Setting your vision as a leader

During the past few years, I have spent lots of time learning from others, deepening my understanding of school practices, reflecting and putting this work into action.  I have relished the opportunity to lead a school and help shape the learning experiences for students while supporting our teachers and helping them re-discover their passion for working with students.  This journey is far from over, but it has occurred to me that I have been so busy learning and supporting others, that I also need to re-assess my vision as a leader for the school community.  As leaders, we must continually have a vision for our growth as well as the school community and the staff we support.  I am curious how you are “Setting your vision as a leader” that allows for continual growth and a balance in your life.

When I think of my vision as a leader, I use an analogy that I gained from others to help reflect upon the essential core values into my work for the school community.  This is simply from my perspective, but I hope by looking at these principles it will help you to think about the vision you are creating or working on for your school community.

Learn –   Educational practices are rapidly changing to meet student’s needs. It is essential that leaders make time to get better at their skills and learn from the true practitioners in the field and their best practices. I try to spend 5 hours a week on this learning, as it is paramount to grow my skillset both as a leader and for the school community.  We then must work with staff to provide professional learning that is relevant, engaging and meets their needs.

Engage – To help the school community move forward in one direction, it is imperative to connect with the parents and staff within the community. The learning should involve everyone and be visible as the backbone of our work.  Most importantly, engage the students and take time to get their thoughts/concerns, which will help guide our process.  Overall, when I think of engaging the school community, I try to focus on developing a sense of trust with stakeholders so that everyone has a vested interest in our work.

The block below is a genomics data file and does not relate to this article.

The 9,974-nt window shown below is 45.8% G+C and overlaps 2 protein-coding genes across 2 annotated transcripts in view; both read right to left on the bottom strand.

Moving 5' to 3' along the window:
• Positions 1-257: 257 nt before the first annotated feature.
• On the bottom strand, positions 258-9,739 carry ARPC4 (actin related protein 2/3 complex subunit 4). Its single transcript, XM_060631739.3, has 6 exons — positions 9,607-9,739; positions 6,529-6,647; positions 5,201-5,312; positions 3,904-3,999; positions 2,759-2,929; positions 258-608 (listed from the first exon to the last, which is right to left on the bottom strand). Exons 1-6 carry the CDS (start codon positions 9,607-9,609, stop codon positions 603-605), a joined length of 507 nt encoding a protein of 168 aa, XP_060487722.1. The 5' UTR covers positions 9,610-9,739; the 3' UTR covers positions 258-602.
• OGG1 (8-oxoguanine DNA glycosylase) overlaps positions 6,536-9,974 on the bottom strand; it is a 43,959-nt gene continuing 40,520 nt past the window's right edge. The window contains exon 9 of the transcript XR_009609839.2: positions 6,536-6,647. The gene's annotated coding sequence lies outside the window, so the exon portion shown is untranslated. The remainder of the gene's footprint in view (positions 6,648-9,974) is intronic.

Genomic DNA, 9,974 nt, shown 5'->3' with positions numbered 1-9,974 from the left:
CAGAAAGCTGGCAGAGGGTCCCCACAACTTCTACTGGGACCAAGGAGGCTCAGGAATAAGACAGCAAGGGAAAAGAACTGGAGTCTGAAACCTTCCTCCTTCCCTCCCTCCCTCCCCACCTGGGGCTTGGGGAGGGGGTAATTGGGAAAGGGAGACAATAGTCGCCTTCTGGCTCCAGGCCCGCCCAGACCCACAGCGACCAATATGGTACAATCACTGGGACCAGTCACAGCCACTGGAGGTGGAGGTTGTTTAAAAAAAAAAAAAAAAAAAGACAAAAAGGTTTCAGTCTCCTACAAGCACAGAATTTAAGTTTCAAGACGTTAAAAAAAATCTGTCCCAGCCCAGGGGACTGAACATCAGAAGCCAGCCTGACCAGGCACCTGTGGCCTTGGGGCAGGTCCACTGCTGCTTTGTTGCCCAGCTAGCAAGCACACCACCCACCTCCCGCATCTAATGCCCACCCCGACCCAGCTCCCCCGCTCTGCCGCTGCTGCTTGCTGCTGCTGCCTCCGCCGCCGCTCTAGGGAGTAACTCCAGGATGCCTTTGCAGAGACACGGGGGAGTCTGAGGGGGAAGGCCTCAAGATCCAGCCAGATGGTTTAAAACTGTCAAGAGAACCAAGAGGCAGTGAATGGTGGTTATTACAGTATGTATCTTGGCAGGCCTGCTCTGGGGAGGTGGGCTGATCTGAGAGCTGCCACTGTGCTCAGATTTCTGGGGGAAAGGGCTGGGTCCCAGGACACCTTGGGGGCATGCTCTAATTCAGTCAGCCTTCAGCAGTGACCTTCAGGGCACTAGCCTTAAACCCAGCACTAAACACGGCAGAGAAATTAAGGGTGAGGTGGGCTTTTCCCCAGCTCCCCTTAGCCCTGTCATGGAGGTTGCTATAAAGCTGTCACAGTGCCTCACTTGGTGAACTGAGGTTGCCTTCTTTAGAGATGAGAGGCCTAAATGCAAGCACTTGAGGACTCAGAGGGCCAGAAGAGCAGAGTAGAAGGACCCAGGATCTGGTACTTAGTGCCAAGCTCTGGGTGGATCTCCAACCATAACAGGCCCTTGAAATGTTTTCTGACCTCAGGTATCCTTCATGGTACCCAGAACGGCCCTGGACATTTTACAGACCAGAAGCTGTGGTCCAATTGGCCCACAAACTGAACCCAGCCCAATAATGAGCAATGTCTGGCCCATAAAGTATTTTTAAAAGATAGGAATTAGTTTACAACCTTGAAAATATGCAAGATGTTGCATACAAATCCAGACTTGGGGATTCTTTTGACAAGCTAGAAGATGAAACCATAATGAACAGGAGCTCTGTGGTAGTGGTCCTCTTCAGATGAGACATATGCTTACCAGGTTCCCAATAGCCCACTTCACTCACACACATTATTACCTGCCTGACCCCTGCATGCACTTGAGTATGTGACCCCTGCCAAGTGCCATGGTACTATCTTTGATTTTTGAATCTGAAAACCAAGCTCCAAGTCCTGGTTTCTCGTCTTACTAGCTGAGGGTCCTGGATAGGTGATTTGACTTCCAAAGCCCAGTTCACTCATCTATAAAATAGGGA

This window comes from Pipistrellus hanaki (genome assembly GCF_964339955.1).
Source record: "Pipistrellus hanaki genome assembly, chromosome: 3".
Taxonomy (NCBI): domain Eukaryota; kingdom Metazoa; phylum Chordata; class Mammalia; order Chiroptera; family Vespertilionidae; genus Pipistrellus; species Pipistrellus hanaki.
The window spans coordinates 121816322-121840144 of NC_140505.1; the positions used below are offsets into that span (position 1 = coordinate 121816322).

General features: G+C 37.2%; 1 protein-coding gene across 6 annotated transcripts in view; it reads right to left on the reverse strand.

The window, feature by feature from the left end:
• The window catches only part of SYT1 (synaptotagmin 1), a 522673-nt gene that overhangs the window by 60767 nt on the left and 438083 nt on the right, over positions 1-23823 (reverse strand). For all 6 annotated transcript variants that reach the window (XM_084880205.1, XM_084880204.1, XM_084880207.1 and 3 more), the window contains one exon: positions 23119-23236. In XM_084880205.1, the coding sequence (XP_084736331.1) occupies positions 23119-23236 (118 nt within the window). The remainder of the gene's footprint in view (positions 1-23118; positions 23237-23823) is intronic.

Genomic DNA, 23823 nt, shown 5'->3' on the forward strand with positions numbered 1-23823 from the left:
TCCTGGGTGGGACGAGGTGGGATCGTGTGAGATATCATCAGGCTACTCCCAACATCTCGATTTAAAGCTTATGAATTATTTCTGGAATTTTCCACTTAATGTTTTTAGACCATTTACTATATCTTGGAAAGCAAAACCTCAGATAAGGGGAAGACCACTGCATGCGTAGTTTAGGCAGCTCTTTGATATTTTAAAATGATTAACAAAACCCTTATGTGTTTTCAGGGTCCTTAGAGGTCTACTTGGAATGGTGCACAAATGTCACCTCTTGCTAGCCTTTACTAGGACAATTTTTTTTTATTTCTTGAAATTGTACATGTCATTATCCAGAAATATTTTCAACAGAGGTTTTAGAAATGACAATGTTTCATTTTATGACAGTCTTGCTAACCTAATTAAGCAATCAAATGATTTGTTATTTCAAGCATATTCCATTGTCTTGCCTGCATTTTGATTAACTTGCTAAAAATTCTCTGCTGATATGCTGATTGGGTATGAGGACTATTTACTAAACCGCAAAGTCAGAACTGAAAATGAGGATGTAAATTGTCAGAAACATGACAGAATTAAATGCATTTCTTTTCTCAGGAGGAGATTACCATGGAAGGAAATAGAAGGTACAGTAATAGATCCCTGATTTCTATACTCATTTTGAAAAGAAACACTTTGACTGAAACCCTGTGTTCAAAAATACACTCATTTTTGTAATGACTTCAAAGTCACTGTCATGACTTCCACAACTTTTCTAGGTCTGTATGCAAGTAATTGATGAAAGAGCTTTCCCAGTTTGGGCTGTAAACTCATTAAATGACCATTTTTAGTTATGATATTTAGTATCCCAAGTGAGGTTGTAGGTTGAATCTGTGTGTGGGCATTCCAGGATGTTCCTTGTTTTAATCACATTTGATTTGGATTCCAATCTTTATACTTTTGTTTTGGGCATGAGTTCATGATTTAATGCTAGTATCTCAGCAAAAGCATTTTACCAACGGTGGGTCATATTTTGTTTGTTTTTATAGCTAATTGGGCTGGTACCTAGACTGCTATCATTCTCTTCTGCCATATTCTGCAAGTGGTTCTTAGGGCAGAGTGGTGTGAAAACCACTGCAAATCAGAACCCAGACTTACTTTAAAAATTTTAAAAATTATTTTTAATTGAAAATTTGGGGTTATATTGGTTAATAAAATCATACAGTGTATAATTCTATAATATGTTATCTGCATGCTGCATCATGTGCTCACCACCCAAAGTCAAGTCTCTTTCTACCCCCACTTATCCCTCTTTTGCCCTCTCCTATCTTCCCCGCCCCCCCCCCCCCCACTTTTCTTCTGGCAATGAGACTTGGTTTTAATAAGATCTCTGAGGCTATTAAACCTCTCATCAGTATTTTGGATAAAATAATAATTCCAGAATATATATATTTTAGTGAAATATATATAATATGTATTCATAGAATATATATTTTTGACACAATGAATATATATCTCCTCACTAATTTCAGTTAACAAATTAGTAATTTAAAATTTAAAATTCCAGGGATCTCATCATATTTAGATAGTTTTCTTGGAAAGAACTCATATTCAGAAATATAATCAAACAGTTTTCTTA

Adapt – Continuous change will happen in education, so as leaders we must continually adapt our growth to provide the support of others.  We must be flexible and be open to change when it occurs; including the vision we have for our school.  As David Geurin shares, “be firm with your principles but flexible with your practices”.  This message resonates on how we must continually adapt to meet changing needs.

Delegate – A single leader should not try to lead a school. Collaborative leadership and maximizing the strengths of others is essential.  This builds the confidence and their capacity to lead.

Empower – By providing opportunities for others to learn and try new things, we are giving them chances to take risks, remove fear and provide innovate opportunities. This is true for professional learning for staff and then for students within the classroom as well.

Reflect – As educators, we learn by doing and trying new things. However, the learning is most impactful when we reflect upon that learning experience.  It is not important how a person reflects, but making that a consistent part of your work is essential as it helps to drive your behaviors, attitudes and efforts.  This reflection is needed for leaders but also for staff as they innovate and try new classroom experiences.

Serve – As I remind myself frequently, it is not about “me”, but rather what we can provide for our students.  In a larger scope, I think it is about what we can provide for our teachers and school community.  Servant leadership is modeling the behaviors we seek, empowering others to try new approaches to help others grow in their capacity and put the needs of the school above mine.

Reviewing these core principles help me to set a vision and a process for continual growth for our school community.  It has allowed me to set a vision on being “A Lead Learner that is future driven on helping students, educators and administrators collectively to grow and learn from each other.”  I encourage you to look at these principles mentioned above and how it applies to you in your growth as a learner for your school community.

I look forward to hearing from you and how you set your vision as a leaderComment below or reach out to me at


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A Husband, Father and Principal with a focus on learning, leading and connecting with others.

An educator for 25 years with 14 of those being a building administrator. I have found that the more I learn form others and their experiences it helps me grow and learn as well. I hope you join our journey as we create learning environments for students and staff that create future success.

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